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Navigating the Storm: A Retrospective on Logistics & Freight Challenges


Denis Wolowiecki, CAPS Research, Executive Managing Director

Global freight has increasingly become a focal point as it faces mounting risks and complexities. Recognizing this, CAPS Research is investing more time and research into the area of logistics and freight to build out metrics and best practices. This is critical as our data shows that more and more supply management executives have responsibility in this area. To better understand the role and importance of logistics and freight, we must take a deeper, yet retrospective glance at its significance in our profession.

A Return to “Normal” Was Short-Lived

Supply chain professionals faced numerous challenges from late 2020 to early 2023, due to the global pandemic, as they fought to regain some degree of supply availability, schedule reliability, and predictable transportation rates. 

Ocean freight rates skyrocketed to several multiples of pre-pandemic levels as demand levels surged in the post-pandemic recovery.  Major US ports were overwhelmed with volumes of cargo and container ships were anchoring off-shore, waiting for an opportunity to dock and unload.  Trucking companies were pressed to keep up with an excess of container volumes – both inbound cargo and outbound empties.

Logistics and freight issues somewhat stabilized in the latter half of 2023, as ocean rates returned to previous lows, port congestions cleared, and trucking capacity exceeded demand and drove low freight rates for the benefit of shippers.  It proved too great a strain for Yellow Freight, leading them to declare bankruptcy, taking a major Less-than-truckload (LTL) carrier out of the market.  Numerous small and private carriers also folded and dropped out of the market.  Still, trucking capacity remained high and truck rates remained low. 

Supply chain unpredictability struck ocean freight in early 2023 as low rainfall impacted the Panama Canal lock system, "limiting the locks' capacity to accommodate large container ships and other vessels".

Geopolitical Turmoil

Throughput of ships declined steadily throughout 2023 and continuing into 2024.  In late 2023, turmoil in the Middle East impacted the Red Sea shipping lanes routing through the Suez Canal.  Houthi rebel forces adapted missiles and drones to attack ships, causing most global carriers to divert their ships away from the region.  The net effect of routing changes and alterations to sailing dates has been a 2 to 3 week increase in transit times for global freight moving between continents.  That increased transit time comes at greater costs – for ship operations, crews, fuel, and insurance.  More time at sea coupled with global turmoil equates to greater risk and higher cost.  Ocean freight rates escalated significantly – again.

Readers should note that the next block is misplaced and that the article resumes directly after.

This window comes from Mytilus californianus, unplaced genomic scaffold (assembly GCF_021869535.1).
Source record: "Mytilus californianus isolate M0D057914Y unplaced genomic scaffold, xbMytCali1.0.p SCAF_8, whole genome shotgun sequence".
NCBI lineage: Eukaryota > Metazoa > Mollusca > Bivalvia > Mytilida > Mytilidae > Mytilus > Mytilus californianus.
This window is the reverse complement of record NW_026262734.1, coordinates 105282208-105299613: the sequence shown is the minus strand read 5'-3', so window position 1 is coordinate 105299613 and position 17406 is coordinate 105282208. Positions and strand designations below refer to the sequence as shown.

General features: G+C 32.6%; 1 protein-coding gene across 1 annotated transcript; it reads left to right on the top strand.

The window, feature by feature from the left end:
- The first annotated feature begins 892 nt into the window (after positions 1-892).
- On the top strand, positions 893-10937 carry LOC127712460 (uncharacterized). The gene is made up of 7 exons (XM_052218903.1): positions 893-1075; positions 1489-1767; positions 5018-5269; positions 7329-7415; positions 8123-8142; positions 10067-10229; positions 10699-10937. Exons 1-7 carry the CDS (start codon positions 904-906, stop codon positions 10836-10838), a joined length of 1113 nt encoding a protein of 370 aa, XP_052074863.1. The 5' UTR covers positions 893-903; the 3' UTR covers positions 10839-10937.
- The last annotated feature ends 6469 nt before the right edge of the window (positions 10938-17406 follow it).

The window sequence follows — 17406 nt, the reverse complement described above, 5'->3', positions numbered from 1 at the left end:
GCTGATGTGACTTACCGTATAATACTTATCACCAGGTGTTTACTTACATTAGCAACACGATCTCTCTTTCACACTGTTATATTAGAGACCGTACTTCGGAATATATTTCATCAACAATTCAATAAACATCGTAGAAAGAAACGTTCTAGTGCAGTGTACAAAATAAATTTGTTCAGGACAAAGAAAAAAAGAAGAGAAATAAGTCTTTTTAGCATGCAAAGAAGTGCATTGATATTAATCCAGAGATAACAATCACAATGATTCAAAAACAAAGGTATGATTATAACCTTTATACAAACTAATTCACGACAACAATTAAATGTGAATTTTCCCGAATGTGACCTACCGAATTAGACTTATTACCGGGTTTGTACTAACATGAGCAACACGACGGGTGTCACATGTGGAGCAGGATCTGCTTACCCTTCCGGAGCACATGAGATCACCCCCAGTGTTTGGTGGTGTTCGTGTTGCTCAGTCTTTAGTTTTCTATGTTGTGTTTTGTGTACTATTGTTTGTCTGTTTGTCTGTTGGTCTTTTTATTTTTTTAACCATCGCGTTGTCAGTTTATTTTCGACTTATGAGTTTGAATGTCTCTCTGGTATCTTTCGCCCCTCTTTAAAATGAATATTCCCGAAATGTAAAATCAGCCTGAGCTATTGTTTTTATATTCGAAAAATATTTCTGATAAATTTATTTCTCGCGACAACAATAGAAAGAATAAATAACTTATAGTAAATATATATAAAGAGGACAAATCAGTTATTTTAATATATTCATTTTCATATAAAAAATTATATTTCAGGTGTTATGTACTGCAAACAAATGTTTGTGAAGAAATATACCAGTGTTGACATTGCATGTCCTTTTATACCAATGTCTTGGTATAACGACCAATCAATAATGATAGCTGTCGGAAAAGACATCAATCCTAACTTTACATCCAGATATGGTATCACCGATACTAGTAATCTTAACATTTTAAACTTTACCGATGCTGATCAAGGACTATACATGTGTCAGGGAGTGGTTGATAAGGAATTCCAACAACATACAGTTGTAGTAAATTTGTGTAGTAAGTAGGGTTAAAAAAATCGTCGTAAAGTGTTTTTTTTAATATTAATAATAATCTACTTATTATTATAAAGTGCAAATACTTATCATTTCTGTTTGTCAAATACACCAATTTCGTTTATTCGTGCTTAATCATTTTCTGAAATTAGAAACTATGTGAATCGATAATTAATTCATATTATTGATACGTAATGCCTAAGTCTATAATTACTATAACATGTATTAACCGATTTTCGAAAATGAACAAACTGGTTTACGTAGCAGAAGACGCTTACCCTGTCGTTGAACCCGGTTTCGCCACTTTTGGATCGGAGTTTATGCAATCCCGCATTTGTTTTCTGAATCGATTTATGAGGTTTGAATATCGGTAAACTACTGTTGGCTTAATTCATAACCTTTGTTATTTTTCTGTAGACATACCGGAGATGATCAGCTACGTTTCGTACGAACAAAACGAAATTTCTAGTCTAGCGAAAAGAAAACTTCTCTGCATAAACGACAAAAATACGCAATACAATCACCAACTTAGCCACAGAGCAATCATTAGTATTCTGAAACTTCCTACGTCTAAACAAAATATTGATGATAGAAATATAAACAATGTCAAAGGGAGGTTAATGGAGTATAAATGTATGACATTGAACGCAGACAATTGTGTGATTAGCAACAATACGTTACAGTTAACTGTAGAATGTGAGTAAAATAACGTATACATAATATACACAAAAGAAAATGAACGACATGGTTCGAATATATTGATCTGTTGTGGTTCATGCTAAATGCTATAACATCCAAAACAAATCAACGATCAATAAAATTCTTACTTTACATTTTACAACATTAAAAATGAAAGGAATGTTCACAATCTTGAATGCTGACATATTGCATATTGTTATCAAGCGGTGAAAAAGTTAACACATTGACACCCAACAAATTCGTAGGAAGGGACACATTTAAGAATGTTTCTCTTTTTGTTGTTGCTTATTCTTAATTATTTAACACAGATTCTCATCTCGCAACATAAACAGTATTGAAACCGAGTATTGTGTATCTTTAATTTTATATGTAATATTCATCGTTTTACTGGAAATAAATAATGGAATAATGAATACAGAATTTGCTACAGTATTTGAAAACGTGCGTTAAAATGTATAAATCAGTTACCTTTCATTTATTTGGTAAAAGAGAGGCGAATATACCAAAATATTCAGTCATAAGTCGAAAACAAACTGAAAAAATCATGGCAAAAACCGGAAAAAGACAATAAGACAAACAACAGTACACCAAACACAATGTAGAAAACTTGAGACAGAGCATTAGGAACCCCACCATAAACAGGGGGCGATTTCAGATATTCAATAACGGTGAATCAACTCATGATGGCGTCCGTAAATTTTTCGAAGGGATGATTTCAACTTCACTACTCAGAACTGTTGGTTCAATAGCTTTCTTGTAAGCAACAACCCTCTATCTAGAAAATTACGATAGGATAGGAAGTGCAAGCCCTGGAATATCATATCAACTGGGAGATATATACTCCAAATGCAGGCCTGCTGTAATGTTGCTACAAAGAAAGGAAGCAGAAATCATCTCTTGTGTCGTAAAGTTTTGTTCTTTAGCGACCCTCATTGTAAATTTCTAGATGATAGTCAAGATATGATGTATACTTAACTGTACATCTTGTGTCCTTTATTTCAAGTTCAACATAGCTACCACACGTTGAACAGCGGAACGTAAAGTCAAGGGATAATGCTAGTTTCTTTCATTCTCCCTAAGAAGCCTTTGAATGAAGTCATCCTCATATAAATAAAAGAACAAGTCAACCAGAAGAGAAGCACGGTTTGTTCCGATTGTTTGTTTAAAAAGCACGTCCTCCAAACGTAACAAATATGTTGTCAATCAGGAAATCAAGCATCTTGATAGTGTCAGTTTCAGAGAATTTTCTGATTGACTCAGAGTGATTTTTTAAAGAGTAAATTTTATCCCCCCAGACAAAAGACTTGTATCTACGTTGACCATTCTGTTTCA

The longer transit times created another impact – higher inventory levels and higher inventory costs. As the world was beginning to regain control over inventories after the 'buffering up' during and after the pandemic, the challenges involved in moving through longer global trade lanes and facing (again) uncertainty of port congestion and delays has tended to push supply chain managers to start “buffering up” - again.

A Bright Spot for US Customers

There is abundant capacity of trucks and railroads for moving the freight once it reaches US shores.  The market continues to have more capacity than demand and that is keeping truck and rail rates relatively low for shippers.  However, the high capacity and low rates are a double-edged sword.  The stress on operators remains high and the conditions continue to force capacity to exit the market.  Additionally, the quality and reliability of service is a concern as some customers “get what they pay for” with low-end operators.

The latter half of 2024 may bring improved balance in the US domestic freight markets, but time will tell.  Consumer demand for goods is continuing to propel freight demand in some market segments, and there is hope for improved industrial demand.  It will depend on the strength of the economy and consumer sentiment as the US moves toward the November 2024 elections.


CAPS is a B2B nonprofit research center serving supply management leaders at Fortune 1000

companies. CAPS Research inspires leaders with profound discovery and executable strategies to

shape the future of supply management. Research reveals the destination, benchmarking charts

the course, and networking creates the path to transformation. All CAPS offerings are sales-free,

bias-free, and practitioner-driven. CAPS was established in 1986 at the W. P. Carey School of

Business at Arizona State University in partnership with the Institute for Supply Management.

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CAPS Research

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